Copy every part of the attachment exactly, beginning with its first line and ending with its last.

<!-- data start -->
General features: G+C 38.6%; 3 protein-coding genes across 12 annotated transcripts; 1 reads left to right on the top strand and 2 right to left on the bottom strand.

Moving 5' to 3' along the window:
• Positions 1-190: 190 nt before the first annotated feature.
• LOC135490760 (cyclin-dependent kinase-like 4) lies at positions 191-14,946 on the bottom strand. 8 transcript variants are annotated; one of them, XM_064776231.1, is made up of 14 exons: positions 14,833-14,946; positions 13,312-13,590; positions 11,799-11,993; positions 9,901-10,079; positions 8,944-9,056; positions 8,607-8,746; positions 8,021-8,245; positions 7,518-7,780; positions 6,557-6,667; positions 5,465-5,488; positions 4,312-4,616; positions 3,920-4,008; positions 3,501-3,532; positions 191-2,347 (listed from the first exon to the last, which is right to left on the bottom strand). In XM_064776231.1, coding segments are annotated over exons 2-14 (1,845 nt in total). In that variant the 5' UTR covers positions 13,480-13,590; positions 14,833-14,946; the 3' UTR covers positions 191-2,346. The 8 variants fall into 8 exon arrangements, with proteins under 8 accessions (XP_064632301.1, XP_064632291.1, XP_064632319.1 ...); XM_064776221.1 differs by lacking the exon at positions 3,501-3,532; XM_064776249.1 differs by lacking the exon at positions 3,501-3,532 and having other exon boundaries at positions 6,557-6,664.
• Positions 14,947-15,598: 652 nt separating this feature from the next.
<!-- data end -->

General features: G+C 38.6%; 3 protein-coding genes across 12 annotated transcripts; 1 reads left to right on the top strand and 2 right to left on the bottom strand.

Moving 5' to 3' along the window:
• Positions 1-190: 190 nt before the first annotated feature.
• LOC135490760 (cyclin-dependent kinase-like 4) lies at positions 191-14,946 on the bottom strand. 8 transcript variants are annotated; one of them, XM_064776231.1, is made up of 14 exons: positions 14,833-14,946; positions 13,312-13,590; positions 11,799-11,993; positions 9,901-10,079; positions 8,944-9,056; positions 8,607-8,746; positions 8,021-8,245; positions 7,518-7,780; positions 6,557-6,667; positions 5,465-5,488; positions 4,312-4,616; positions 3,920-4,008; positions 3,501-3,532; positions 191-2,347 (listed from the first exon to the last, which is right to left on the bottom strand). In XM_064776231.1, coding segments are annotated over exons 2-14 (1,845 nt in total). In that variant the 5' UTR covers positions 13,480-13,590; positions 14,833-14,946; the 3' UTR covers positions 191-2,346. The 8 variants fall into 8 exon arrangements, with proteins under 8 accessions (XP_064632301.1, XP_064632291.1, XP_064632319.1 ...); XM_064776221.1 differs by lacking the exon at positions 3,501-3,532; XM_064776249.1 differs by lacking the exon at positions 3,501-3,532 and having other exon boundaries at positions 6,557-6,664.
• Positions 14,947-15,598: 652 nt separating this feature from the next.